Last week marked the one year anniversary of the Truth and Reconciliation Commission (TRC) Final Event that was held in Edmonton. We were honoured to host such a significant event in our city and I know many Edmontonians were deeply affected by what they heard over those three days of testimony. I certainly was.
Residential schools traumas, and the intergenerational effects they’ve wrought on Aboriginal families, continue to be one of Canada’s most disturbing legacies; and in a city with one the largest urban Aboriginal populations, we’re impacted by that dark history even today.
I honestly didn’t know what kind of experience to expect when I agreed to be a TRC Honorary Witness. But the Survivors’ stories that weekend, and the friends and colleagues I’ve met in the Aboriginal community since, have inspired me. They’ve inspired me to carry the survivors’ stories, to spread awareness of the abuses and injustices that occurred in these schools, and to act for reconciliation between Indigenous and non-Indigenous Canadians.
We did not enter into this Year of Reconciliation lightly, and over the past four seasons we have accomplished a lot. We’ve begun to fulfill commitments to educate city staff about the impact residential school trauma has had on multiple generations of Aboriginal families, including many that we serve each day in our city, so that we might foster knowledge, compassion and respect. Council allocated funding for the development of a ceremonial space in the river valley where Aboriginal Edmontonians will soon be able to sweat, celebrate and share their culture with others. And this past Friday, the City hosted some 600+ high-school and postsecondary students at a day-long conference to explore youth leadership within the city and create new conversations about bringing reconciliation into their own lives.
While I’m pleased with the progress we’ve made on the City’s formal commitments (thanks in no small measure to the hard work of City staff and our Aboriginal Relations Office), several other moments and events from this past year stood out for me.
In late January, I was proud to attend the signing of an MOU between the Confederacy of Treaty Six First Nations and the Fort Edmonton Park Management Corporation to better reflect Aboriginal history in the Park. This event signalled an important shift in who shares in the history of this territory, and a commensurate shift in the stories we tell ourselves about the City we call home. As we advance the vision of the Indigenous Peoples Experience in the coming years, I can’t help but be excited about the generations of families who will come to the Park and learn the real story of our First Peoples, their ancient history in this region and the vital contributions they made to our city’s development.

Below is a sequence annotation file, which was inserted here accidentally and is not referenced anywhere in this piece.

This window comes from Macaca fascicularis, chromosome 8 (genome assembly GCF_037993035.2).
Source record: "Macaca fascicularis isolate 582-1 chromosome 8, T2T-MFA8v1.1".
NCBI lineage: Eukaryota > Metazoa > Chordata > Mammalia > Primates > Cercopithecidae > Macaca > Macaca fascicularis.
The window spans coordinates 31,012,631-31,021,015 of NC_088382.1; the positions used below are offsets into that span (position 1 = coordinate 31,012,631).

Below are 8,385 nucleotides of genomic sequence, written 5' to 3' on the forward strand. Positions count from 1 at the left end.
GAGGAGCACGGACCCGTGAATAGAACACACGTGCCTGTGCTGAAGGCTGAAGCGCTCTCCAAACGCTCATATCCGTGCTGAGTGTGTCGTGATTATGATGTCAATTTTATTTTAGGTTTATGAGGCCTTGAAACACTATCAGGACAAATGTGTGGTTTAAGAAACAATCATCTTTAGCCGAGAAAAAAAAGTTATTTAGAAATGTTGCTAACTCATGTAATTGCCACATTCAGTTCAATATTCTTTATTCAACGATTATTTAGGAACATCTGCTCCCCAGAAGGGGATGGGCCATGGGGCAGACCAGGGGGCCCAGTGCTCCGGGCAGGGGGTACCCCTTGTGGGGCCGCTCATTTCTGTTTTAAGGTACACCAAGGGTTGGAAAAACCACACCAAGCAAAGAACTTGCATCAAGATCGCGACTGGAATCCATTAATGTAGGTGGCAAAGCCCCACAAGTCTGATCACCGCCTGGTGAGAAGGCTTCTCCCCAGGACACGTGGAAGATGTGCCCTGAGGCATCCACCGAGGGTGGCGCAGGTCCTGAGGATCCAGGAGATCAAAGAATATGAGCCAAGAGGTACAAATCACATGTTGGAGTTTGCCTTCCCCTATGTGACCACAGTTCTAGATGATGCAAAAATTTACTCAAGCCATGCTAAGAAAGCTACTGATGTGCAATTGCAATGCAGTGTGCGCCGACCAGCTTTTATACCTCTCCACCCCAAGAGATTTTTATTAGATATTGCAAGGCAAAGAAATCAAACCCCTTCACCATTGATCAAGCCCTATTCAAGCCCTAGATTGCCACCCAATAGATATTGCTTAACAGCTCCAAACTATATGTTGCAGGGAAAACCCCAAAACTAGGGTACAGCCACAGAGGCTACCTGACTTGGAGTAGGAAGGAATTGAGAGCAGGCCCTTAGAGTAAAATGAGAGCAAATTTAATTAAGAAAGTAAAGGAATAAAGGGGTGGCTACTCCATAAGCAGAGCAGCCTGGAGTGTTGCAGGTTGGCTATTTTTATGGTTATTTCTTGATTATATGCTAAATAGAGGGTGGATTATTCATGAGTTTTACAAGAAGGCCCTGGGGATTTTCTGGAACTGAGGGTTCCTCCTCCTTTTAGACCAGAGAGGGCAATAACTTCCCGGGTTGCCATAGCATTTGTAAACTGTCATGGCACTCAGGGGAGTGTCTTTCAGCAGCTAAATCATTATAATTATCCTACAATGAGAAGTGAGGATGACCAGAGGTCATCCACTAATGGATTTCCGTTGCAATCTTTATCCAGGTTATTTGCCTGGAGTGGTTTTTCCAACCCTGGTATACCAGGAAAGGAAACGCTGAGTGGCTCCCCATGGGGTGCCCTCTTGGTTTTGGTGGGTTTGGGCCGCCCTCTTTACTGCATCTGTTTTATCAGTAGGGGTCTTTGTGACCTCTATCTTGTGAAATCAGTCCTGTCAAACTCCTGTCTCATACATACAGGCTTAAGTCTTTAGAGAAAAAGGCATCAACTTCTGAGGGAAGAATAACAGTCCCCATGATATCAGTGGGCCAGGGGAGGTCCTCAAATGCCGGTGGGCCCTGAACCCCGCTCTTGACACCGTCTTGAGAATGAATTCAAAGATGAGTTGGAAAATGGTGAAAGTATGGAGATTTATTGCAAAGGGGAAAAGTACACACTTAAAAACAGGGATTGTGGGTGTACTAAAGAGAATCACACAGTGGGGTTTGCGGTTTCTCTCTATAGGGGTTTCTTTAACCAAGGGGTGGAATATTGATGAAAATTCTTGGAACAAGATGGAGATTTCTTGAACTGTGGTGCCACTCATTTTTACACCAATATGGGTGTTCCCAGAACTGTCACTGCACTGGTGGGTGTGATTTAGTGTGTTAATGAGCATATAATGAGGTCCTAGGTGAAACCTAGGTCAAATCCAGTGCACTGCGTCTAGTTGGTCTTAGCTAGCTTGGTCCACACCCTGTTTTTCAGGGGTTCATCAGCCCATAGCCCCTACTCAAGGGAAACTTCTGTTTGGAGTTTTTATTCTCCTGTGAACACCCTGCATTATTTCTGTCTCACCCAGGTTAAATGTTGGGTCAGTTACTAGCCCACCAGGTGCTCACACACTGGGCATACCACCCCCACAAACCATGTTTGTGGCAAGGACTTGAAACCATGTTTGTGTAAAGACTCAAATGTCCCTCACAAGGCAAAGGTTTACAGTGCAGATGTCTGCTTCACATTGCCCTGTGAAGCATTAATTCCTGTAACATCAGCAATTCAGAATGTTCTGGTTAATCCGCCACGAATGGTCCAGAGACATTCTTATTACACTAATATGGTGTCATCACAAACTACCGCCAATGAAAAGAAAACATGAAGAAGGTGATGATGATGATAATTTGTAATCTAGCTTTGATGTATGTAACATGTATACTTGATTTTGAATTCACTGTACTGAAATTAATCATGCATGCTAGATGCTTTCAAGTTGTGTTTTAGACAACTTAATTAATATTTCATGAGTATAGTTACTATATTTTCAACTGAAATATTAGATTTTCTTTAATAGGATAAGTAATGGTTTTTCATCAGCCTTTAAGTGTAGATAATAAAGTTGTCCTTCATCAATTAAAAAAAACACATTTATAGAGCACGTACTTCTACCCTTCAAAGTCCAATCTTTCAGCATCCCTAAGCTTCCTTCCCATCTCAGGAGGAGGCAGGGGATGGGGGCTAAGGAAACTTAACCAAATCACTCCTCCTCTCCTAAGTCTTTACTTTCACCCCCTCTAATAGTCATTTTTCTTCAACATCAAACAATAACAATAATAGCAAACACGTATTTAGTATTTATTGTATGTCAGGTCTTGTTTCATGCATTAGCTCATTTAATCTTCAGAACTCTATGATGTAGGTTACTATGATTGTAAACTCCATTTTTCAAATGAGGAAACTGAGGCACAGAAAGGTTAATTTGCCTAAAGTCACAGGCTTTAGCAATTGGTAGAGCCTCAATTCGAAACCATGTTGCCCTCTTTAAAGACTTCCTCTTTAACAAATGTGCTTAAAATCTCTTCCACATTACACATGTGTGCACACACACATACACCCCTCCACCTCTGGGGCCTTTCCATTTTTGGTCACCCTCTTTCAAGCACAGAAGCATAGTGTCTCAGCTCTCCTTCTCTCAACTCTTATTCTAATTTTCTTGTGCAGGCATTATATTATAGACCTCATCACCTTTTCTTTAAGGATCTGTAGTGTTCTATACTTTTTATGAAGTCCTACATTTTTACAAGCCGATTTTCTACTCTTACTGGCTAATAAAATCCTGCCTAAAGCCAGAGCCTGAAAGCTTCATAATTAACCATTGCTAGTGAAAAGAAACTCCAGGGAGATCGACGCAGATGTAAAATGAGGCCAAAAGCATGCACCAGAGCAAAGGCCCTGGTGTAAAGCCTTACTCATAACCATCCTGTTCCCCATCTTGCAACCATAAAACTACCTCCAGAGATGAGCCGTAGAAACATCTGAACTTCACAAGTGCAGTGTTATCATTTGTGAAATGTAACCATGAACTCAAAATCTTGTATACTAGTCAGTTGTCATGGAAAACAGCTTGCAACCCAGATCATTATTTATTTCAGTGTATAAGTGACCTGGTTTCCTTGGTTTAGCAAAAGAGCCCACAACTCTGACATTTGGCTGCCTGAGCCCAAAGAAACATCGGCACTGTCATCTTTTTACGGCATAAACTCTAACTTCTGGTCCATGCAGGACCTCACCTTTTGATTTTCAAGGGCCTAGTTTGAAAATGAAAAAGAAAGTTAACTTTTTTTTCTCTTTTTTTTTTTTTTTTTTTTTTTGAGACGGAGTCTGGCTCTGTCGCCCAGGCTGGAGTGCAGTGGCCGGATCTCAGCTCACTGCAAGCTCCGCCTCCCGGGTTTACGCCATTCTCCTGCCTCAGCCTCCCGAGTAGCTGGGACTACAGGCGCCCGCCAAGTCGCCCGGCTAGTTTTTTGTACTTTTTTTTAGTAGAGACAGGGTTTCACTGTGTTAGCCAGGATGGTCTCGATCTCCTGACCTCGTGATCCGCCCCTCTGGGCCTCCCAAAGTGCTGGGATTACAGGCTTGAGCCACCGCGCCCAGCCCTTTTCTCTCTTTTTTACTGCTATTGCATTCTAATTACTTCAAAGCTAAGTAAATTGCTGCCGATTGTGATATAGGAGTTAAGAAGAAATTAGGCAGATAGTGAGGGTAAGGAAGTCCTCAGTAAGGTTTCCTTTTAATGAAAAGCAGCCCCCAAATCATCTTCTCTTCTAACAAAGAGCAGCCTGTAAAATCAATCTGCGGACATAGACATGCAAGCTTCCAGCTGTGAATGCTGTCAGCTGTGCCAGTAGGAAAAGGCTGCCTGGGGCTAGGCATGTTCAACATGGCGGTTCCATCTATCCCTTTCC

On another note, the treatment of Aboriginal Elder Gary Moostoos at City Centre Mall ignited an important conversation in our city and brought the purpose of reconciliation into tighter focus. While we all reacted with shock at the story as it was first told, I must commend mall staff for taking ownership of the issue, assessing its own operations and taking steps to hire a community outreach coordinator to help build bridges rather than walls. The mall’s journey is similar to one that we must all take as we challenge our own assumptions and work to build a more inclusive, uplifting city where everyone feels welcome.
I’ve also spent the past year reading and reflecting on the true intent of Treaty Six, the document that defines the relationship between the Crown (the Federal government, on behalf of ‘settlers’) and the 17 First Nations of this territory. The document – signed in 1876 for perpetuity – clearly spells out the terms for this relationship, and revealed to me that we are ALL beneficiaries of the Treaty. We are all Treaty People. While settlers and the Crown benefit from use and title over the land, this comes with an obligation to share in the bounty and prosperity of this territory, and to provide for the health, welfare, education and infrastructure for First Nations and their members. Treaty recognition is a foundation for reconciliation and respect, which is why I open Council meetings with treaty acknowledgement.
During my Truth & Reconciliation Committee work, I’ve been privileged to meet many other Honourary Witnesses, including a gentleman who has worked with truth commissions around the world, including in South America. His work explores the role of leaders who arrive after the trauma, those who must chart a path forward through deep and dividing pain. In almost every situation, he found that it’s the role of a leader to create the conditions where trust can be restored. I’ve seen this work of trust-enabling leadership as part of my role over the past year. It’s humbling work, but deeply fulfilling, and I aim to continue until full reconciliation is achieved.